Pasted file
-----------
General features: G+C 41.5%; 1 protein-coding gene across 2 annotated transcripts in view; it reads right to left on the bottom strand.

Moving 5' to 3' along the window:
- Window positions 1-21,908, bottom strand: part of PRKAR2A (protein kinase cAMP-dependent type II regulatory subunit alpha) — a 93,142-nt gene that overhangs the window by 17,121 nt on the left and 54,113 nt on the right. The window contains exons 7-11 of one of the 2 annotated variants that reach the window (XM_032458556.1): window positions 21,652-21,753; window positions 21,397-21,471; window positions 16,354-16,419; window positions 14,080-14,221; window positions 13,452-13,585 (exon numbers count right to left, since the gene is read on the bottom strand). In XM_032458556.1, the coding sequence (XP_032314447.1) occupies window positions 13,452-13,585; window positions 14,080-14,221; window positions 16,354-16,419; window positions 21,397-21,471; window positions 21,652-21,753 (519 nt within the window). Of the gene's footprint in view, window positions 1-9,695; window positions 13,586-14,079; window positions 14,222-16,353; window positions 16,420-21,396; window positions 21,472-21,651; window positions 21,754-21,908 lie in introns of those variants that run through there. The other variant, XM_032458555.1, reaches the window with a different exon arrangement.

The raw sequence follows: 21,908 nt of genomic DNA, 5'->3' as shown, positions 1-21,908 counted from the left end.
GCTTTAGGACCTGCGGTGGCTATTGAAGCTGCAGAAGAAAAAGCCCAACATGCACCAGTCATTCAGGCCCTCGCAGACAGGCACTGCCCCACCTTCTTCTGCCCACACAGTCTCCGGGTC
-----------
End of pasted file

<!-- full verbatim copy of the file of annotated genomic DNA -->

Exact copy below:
General features: G+C 41.5%; 1 protein-coding gene across 2 annotated transcripts in view; it reads right to left on the bottom strand.

Moving 5' to 3' along the window:
- Window positions 1-21,908, bottom strand: part of PRKAR2A (protein kinase cAMP-dependent type II regulatory subunit alpha) — a 93,142-nt gene that overhangs the window by 17,121 nt on the left and 54,113 nt on the right. The window contains exons 7-11 of one of the 2 annotated variants that reach the window (XM_032458556.1): window positions 21,652-21,753; window positions 21,397-21,471; window positions 16,354-16,419; window positions 14,080-14,221; window positions 13,452-13,585 (exon numbers count right to left, since the gene is read on the bottom strand). In XM_032458556.1, the coding sequence (XP_032314447.1) occupies window positions 13,452-13,585; window positions 14,080-14,221; window positions 16,354-16,419; window positions 21,397-21,471; window positions 21,652-21,753 (519 nt within the window). Of the gene's footprint in view, window positions 1-9,695; window positions 13,586-14,079; window positions 14,222-16,353; window positions 16,420-21,396; window positions 21,472-21,651; window positions 21,754-21,908 lie in introns of those variants that run through there. The other variant, XM_032458555.1, reaches the window with a different exon arrangement.

The raw sequence follows: 21,908 nt of genomic DNA, 5'->3' as shown, positions 1-21,908 counted from the left end.
GCTTTAGGACCTGCGGTGGCTATTGAAGCTGCAGAAGAAAAAGCCCAACATGCACCAGTCATTCAGGCCCTCGCAGACAGGCACTGCCCCACCTTCTTCTGCCCACACAGTCTCCGGGTC